When was the last time you needed help with…? Bathing Personal care (toileting and all that goes with it) Getting dressed Brushing your teeth Combing your hair
Common Behaviors Anxiety Refusal to eat Paranoia, suspicion Eating non food items Depression Wandering, pacing Outbursts – emotional, Hoarding verbal, physical Repetitive behaviors such aggression. as actions, word Rummaging Inappropriate social Poor grooming, dressing, behaviors such as hygiene undressing in public, Sexually inappropriate inappropriate behaviors conversation with others.
How Do We Know it is AD? A process of elimination through testing. 100% diagnosis for AD comes at autopsy when the brain can be examined. Diagnosing AD Physician will review your medical history Mini Mental Status Exam administered (assesses mental function through a series of questions) A physical exam will be completed Diagnostic tests will be ordered to rule out other illnesses or deficiencies that mimic memory loss. Such as: Anemia, malnutrition or certain vitamin deficiencies, excessive use of alcohol, medication side effects, infections, diabetes, kidney or liver disease, thyroid abnormalities, problems with the heart, lung or blood vessels. Neurological Exam which includes: Reflexes, coordination and balance, muscle tone and strength, eye movement, speech and sensation. Brain Imaging through: Structural imaging provides information about the shape, position or volume of brain tissue. Structural techniques include magnetic resonance imaging (MRI) and computed tomography (CT). Functional imaging reveals how well cells in various brain regions are working by showing how actively the cells use sugar or oxygen. Functional techniques include positron emission tomography (PET) and functional MRI (fMRI).
Treatments There are 2 types of FDA approved drugs to treat the cognitive symptoms of AD. These drugs affect the activity of two different chemicals involved in carrying messages between the brain’s nerve cells. The first type are called Cholinesterase (KOH-luh-NES-ter-ays) inhibitors and they prevent the breakdown of acetylcholine (a-SEA-til- KOH-lean), a chemical messenger important for learning and memory. Cholinesterase inhibitors commonly prescribed: Donepezil (Aricept) Rivastigmine (Exelon) Galantamine (Razadyne) Tacrine (Cognex) The second type is Memantine (Namenda) and this works by regulating the activity of glutamate, a different messenger chemical involved in learning and memory. Memantine: Approved in 2003 for treatment of moderate to severe Alzheimers disease. Source: National Alzheimer’s Association www.alz.org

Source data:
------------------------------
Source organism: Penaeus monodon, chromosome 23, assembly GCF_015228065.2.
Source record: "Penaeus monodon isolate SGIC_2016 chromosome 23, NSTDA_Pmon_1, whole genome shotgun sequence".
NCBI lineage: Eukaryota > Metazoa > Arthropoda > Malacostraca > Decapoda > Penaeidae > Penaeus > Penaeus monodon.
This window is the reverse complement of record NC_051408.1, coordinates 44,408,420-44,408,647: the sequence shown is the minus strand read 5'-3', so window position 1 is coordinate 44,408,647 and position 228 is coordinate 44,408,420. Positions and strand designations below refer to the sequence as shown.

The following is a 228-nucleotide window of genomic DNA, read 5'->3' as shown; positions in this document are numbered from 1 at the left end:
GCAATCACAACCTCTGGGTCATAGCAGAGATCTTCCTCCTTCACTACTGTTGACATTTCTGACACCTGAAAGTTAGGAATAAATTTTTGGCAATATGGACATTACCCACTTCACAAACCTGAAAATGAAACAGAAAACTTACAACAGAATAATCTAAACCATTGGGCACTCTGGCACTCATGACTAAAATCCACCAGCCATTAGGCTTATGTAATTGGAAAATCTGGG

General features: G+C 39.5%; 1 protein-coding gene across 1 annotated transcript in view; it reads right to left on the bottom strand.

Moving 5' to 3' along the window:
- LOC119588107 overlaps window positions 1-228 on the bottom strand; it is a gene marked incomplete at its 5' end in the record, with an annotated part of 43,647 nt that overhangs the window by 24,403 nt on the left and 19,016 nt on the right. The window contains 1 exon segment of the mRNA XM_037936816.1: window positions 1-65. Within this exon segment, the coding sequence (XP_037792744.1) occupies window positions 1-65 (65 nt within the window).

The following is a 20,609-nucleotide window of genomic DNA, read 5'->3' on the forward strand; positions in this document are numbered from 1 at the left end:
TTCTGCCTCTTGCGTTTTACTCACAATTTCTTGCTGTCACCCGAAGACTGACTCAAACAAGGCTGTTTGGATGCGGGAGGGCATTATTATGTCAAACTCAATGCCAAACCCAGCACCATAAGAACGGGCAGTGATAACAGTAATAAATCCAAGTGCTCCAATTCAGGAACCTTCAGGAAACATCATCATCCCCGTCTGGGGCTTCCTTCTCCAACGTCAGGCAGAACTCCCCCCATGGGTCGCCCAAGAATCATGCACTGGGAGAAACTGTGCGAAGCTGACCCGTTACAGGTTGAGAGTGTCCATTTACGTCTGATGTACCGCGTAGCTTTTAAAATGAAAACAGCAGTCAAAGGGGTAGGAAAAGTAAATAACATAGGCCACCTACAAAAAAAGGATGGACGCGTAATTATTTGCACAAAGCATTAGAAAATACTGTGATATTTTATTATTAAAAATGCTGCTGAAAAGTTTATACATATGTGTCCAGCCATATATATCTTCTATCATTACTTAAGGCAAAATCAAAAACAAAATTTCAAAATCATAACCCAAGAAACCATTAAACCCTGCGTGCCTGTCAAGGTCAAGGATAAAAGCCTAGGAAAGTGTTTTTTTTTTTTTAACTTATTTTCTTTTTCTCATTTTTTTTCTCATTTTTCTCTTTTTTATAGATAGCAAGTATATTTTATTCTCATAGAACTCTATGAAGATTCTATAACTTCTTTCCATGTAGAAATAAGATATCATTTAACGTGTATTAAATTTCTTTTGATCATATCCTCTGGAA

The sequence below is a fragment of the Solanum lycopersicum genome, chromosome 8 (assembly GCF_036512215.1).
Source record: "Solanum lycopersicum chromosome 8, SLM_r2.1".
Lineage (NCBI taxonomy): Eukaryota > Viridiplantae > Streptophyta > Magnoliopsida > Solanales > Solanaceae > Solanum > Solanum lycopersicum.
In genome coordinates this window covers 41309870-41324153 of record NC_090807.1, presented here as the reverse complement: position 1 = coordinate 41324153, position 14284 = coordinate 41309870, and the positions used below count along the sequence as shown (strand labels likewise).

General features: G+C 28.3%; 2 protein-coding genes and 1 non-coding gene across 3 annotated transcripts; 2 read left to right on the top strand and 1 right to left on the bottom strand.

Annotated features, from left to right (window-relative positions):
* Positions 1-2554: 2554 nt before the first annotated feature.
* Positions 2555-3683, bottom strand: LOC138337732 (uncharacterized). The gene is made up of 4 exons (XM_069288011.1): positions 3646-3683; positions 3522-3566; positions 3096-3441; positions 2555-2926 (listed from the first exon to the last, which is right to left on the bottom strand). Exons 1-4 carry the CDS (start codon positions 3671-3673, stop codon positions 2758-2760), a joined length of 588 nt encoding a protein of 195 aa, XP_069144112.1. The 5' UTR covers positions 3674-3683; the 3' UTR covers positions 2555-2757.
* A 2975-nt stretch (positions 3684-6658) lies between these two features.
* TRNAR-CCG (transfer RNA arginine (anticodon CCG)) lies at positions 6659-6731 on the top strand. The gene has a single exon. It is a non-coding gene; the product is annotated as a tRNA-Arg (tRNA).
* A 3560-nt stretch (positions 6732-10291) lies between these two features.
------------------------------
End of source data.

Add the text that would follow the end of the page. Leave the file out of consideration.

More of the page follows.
Preserving Cognitive Function Bad News: You cannot prevent Alzheimer’s disease Good News: You can help keep your brain sharp with regular social activity; "mental exercise," such as doing crossword puzzles and reading; and physical activity, which increases blood and oxygen flow to the brain and a healthy diet.
Impact AD is the 7th leading cause of death in the U.S. (Heart Disease is #1) Length of the disease is 3 – 20 years Currently, there are 5.4 million with AD; SD/Imp Cty=90,000 By 2029 all Baby Boomers (1946-1964) will be at least 65 – 10 million of the 78 million are predicted to develop AD. More women than men will develop AD Avg life expectancy in 2010 – Women 80.8; Men 75.7 (US Census projection) 2010 Cost of Care is estimated at $172 billion (Healthcare and Long Term Care) Skilled Care:$6K/mo; In Home Care: $3,800/mo; Daycare:$1,500/mo Cost to businesses – lost work time, absenteeism, leaves of absence, quitting work. In 2009 there were an estimated 10.9 million unpaid caregivers (family, friends Several studies show hours of caregiving range from 21-40; higher number of hours as the disease progresses. Average age of the caregiver is 51. 60% of the caregivers are female. Source: National Alzheimer’s Association http://www.alz.org/documents_custom/report_alzfactsfigures2010.pdf
For More Information on Research/ Clinical Trials What is a clinical trial? According to clinical trials.gov, clinical trials are biomedical or health- related research studies in human beings that follow a pre-defined protocol. Clinical trials can include both interventional and observational types of studies. Interventional studies are those in which the research subjects are assigned by the investigator to a treatment or other intervention, and their outcomes are measured. Observational studies are those in which individuals are observed and their outcomes are measured by the investigators. http://adrc.ucsd.edu/trials.html What Research is going on? Studies investigate treatments designed to improve thinking and daily functioning as well as studying ways to slow decline or delay the onset of Alzheimer’s’ disease. http://adrc.ucsd.edu/research.html Source: UCSD Shiley Marcos Alzheimer’s Disease Research Center http://adrc.ucsd.edu
Additional Resources Alzheimer’s Disease Education and Referral Center (ADEAR) – www.nia.nih.gov/Alzheimers Alzheimer’s Association- San Diego Chapter – www.sanalz.org Family Caregiver Alliance – www.caregiver.org Southern Caregiver Resource Center – www.caregivercenter.org UCSD Shiley Marcos Alzheimer’s Disease Research Center – www.adrc.ucsd.edu